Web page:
Public Papers of Gerald R. Ford, 1974

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Author: Gerald R. Ford  | Date: October 19, 1974

170
Remarks at Spartanburg, South Carolina.
October 19, 1974

Strom Thurmond, Jesse Helms over here, and Secretary Dent, my old friend General Westmoreland, and Mayor Baehr, and all of you from South Carolina:

As I said a moment ago, it is a great privilege and pleasure to be back in South Carolina. I have had this opportunity on a number of occasions in the past over the years, and I thank you now for the warm hospitality extended me then. And I deeply appreciate this tremendous crowd, the wonderful enthusiasm here on this occasion at this airport, and I can’t express deeply enough my gratitude, my appreciation. Just thank you very, very much.

But let me say I am here primarily for three, maybe four reasons. Number one, I am here to enlist every one of you as well as all of your friends throughout the State of South Carolina in our WIN effort, which is to "Whip Inflation Now."

And I am here—and I am proud to be—to indicate my pride in the Republican candidates for State and Federal offices in the great State of South Carolina.

I am also here to extend my acquaintanceship, my friendship with people in the State of South Carolina. The ones that I have known and gotten acquainted with over the years are the kind of people we Michiganders like, and I hope I can find many, many more like you in the travels through the State of South Carolina today.

Within the last 10 days or 2 weeks, on two occasions I addressed myself to the basic problems we face in the Nation—number one, to whip inflation; number two, to keep our economy strong and growing; and number three, to enlist every one of you as well as 213 million other Americans in this effort which involves saving not only our economy through prudent use of our funds, through the prudent use of our energy but through the efforts of every one of you in wasting less and saving more.

Now let me speak, if I might, as to how you can participate and cooperate. You see on my lapel here a button that says W-I-N, WIN. It means "Whip Inflation Now."

So far, in the White House we have received over 100,000 communications from citizens all over this great country—rich, poor, old, young—individuals who understand that it is essential, it is vital, that if we are to preserve our way of life, our economy, our Government, that we have to enlist in this battle, a battle to save America.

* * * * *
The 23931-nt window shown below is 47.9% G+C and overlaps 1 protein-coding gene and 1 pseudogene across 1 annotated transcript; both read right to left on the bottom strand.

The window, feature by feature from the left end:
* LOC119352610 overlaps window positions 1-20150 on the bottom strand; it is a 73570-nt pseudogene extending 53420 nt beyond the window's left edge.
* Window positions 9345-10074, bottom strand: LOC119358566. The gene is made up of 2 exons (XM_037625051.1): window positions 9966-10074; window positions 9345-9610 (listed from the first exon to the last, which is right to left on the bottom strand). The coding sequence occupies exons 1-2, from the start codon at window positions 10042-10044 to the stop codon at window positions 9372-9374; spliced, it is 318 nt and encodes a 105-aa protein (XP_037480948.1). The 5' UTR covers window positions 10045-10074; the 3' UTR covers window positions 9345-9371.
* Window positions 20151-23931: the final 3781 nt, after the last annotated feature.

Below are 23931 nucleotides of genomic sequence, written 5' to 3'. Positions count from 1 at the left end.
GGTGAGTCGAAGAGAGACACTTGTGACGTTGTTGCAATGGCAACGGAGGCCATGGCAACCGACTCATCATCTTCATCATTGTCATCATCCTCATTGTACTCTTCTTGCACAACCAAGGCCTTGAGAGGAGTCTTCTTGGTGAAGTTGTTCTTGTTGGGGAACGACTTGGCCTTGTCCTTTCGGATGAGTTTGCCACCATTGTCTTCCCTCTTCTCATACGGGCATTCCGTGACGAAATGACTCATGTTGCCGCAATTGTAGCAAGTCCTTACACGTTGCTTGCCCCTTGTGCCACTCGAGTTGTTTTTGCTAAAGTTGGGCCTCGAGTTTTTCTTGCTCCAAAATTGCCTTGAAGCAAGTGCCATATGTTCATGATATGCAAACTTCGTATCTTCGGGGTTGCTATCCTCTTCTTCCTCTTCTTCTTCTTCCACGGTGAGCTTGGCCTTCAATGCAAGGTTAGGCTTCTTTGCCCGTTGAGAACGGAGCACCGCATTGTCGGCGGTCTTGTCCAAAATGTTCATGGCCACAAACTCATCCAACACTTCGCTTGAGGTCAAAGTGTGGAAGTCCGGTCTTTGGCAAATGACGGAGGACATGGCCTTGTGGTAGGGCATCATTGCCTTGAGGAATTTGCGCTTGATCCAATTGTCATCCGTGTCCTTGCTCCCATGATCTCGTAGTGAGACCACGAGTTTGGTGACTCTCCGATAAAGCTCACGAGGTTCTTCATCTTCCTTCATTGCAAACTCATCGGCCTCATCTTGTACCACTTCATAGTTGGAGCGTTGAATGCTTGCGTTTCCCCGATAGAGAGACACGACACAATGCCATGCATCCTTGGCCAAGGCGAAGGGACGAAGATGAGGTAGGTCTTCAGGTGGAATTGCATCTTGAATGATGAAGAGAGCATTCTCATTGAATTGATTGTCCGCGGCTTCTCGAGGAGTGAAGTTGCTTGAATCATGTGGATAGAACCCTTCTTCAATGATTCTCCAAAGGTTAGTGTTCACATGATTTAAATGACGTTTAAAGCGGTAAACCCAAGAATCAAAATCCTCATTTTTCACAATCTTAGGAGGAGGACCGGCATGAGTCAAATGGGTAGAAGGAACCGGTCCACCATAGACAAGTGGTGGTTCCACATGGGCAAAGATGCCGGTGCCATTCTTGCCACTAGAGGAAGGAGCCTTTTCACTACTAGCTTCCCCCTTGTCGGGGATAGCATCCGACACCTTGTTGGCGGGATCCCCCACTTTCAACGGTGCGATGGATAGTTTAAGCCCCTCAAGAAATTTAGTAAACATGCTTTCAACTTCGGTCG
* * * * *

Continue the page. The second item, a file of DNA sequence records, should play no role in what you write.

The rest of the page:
And so I urge every one of you here to write the White House, and we will send you a WIN button which indicates that you have pledged yourself and that you will get others to join in this struggle which is crucial to the future of our great country.

Now in this program that I submitted to the Congress about 10 days ago, there were 31 different proposals. It was a comprehensive program aimed at winning the battle against inflation, keeping our economy strong and constructive and moving forward. It was a plan and a program to conserve energy and to develop our natural resources so we would have more supplies and not be in a practical problem of allocating shortages.

Now the Congress has a responsibility to move on that program, and one of the ingredients of that program was to ask the Congress to set a ceiling of $300 billion on Federal spending which would amount to about a $5.4 billion saving.

I regret to tell you that the Congress has not sent to my desk this spending limitation.

Now what we need in Congress are candidates who will cut redtape, who will cut the budget, and, in effect, cut the mustard. And I urge you to make sure that the ones you elect this fall meet those criteria.

Now, let me say a word or two, if I might, about some of the gentlemen that have appeared here, others you will see between now and November 5. I indicated at the outset that I am proud of the candidates that the Republican Party have fielded in the State of South Carolina. They are good people. They are seeking to give to you and South Carolina competition.